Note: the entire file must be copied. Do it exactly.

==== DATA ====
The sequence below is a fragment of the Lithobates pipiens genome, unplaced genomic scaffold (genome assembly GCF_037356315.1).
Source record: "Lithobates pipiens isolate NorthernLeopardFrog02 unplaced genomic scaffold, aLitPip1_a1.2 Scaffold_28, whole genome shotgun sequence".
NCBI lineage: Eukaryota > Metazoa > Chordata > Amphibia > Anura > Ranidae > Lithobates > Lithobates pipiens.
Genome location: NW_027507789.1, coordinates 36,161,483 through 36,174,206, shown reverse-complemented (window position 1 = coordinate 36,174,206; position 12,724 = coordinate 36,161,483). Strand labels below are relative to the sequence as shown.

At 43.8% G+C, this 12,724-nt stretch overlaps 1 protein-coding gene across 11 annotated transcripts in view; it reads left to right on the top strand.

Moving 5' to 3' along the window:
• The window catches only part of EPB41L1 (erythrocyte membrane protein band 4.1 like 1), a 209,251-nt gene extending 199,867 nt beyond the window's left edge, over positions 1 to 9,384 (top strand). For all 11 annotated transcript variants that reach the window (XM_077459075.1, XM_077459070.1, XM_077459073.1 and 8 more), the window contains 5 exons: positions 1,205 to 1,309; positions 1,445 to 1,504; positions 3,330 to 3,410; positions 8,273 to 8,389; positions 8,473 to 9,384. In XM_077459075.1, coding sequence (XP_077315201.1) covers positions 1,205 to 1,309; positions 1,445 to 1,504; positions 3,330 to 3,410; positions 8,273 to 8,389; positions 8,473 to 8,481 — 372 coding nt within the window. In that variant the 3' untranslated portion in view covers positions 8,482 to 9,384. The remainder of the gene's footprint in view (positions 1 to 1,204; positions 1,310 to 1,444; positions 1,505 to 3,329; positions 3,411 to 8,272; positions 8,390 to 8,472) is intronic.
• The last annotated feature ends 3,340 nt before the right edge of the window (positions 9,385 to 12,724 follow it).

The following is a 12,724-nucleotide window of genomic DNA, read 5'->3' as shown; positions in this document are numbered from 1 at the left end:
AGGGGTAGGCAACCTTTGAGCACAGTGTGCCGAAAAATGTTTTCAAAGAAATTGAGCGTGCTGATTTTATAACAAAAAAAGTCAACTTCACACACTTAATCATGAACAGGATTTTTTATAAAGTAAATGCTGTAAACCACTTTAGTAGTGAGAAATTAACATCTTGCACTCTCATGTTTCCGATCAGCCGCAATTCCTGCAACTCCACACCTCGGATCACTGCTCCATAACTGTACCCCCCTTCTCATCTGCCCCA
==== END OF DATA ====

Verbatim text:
The sequence below is a fragment of the Lithobates pipiens genome, unplaced genomic scaffold (genome assembly GCF_037356315.1).
Source record: "Lithobates pipiens isolate NorthernLeopardFrog02 unplaced genomic scaffold, aLitPip1_a1.2 Scaffold_28, whole genome shotgun sequence".
NCBI lineage: Eukaryota > Metazoa > Chordata > Amphibia > Anura > Ranidae > Lithobates > Lithobates pipiens.
Genome location: NW_027507789.1, coordinates 36,161,483 through 36,174,206, shown reverse-complemented (window position 1 = coordinate 36,174,206; position 12,724 = coordinate 36,161,483). Strand labels below are relative to the sequence as shown.

At 43.8% G+C, this 12,724-nt stretch overlaps 1 protein-coding gene across 11 annotated transcripts in view; it reads left to right on the top strand.

Moving 5' to 3' along the window:
• The window catches only part of EPB41L1 (erythrocyte membrane protein band 4.1 like 1), a 209,251-nt gene extending 199,867 nt beyond the window's left edge, over positions 1 to 9,384 (top strand). For all 11 annotated transcript variants that reach the window (XM_077459075.1, XM_077459070.1, XM_077459073.1 and 8 more), the window contains 5 exons: positions 1,205 to 1,309; positions 1,445 to 1,504; positions 3,330 to 3,410; positions 8,273 to 8,389; positions 8,473 to 9,384. In XM_077459075.1, coding sequence (XP_077315201.1) covers positions 1,205 to 1,309; positions 1,445 to 1,504; positions 3,330 to 3,410; positions 8,273 to 8,389; positions 8,473 to 8,481 — 372 coding nt within the window. In that variant the 3' untranslated portion in view covers positions 8,482 to 9,384. The remainder of the gene's footprint in view (positions 1 to 1,204; positions 1,310 to 1,444; positions 1,505 to 3,329; positions 3,411 to 8,272; positions 8,390 to 8,472) is intronic.
• The last annotated feature ends 3,340 nt before the right edge of the window (positions 9,385 to 12,724 follow it).

The following is a 12,724-nucleotide window of genomic DNA, read 5'->3' as shown; positions in this document are numbered from 1 at the left end:
AGGGGTAGGCAACCTTTGAGCACAGTGTGCCGAAAAATGTTTTCAAAGAAATTGAGCGTGCTGATTTTATAACAAAAAAAGTCAACTTCACACACTTAATCATGAACAGGATTTTTTATAAAGTAAATGCTGTAAACCACTTTAGTAGTGAGAAATTAACATCTTGCACTCTCATGTTTCCGATCAGCCGCAATTCCTGCAACTCCACACCTCGGATCACTGCTCCATAACTGTACCCCCCTTCTCATCTGCCCCA